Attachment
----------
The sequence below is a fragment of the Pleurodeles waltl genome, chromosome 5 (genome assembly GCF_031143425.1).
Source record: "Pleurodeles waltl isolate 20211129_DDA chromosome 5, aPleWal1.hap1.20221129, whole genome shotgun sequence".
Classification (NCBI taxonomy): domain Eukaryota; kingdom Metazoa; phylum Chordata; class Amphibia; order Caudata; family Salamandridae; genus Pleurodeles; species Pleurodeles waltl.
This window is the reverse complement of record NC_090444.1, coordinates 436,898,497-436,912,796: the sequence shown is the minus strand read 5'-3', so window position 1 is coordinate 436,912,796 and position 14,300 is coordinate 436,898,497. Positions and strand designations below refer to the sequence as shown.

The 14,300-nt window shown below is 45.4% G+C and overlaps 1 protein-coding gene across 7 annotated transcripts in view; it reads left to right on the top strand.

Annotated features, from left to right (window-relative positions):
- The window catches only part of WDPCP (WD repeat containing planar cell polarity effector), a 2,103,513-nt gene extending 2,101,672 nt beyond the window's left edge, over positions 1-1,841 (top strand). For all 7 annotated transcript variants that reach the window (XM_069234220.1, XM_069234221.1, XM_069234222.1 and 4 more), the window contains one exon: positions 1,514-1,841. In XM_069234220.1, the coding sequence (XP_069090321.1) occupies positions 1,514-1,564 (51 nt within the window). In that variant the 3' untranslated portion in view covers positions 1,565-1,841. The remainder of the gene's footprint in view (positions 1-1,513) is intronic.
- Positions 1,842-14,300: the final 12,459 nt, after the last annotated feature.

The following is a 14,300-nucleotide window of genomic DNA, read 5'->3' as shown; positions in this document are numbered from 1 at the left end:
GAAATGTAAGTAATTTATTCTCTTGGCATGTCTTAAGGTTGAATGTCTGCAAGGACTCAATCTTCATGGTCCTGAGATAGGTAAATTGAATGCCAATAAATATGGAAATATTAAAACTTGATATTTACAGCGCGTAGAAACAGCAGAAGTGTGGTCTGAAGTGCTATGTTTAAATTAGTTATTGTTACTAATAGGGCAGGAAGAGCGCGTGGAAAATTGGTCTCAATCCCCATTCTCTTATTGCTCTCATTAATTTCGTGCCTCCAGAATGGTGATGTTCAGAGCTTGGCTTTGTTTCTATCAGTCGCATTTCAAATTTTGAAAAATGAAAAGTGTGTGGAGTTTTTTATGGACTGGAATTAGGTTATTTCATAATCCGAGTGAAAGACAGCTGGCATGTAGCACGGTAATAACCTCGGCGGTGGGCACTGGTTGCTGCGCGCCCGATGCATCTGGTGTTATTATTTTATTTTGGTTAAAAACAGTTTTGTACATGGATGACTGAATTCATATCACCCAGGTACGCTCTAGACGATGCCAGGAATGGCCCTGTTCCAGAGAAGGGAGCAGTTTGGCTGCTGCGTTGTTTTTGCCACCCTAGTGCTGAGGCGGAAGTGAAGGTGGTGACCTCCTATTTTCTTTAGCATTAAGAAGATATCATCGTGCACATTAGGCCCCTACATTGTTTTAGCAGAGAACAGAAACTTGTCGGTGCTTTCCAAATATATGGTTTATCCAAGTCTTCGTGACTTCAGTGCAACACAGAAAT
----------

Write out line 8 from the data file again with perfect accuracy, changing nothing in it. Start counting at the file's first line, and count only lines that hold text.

- Positions 1,842-14,300: the final 12,459 nt, after the last annotated feature.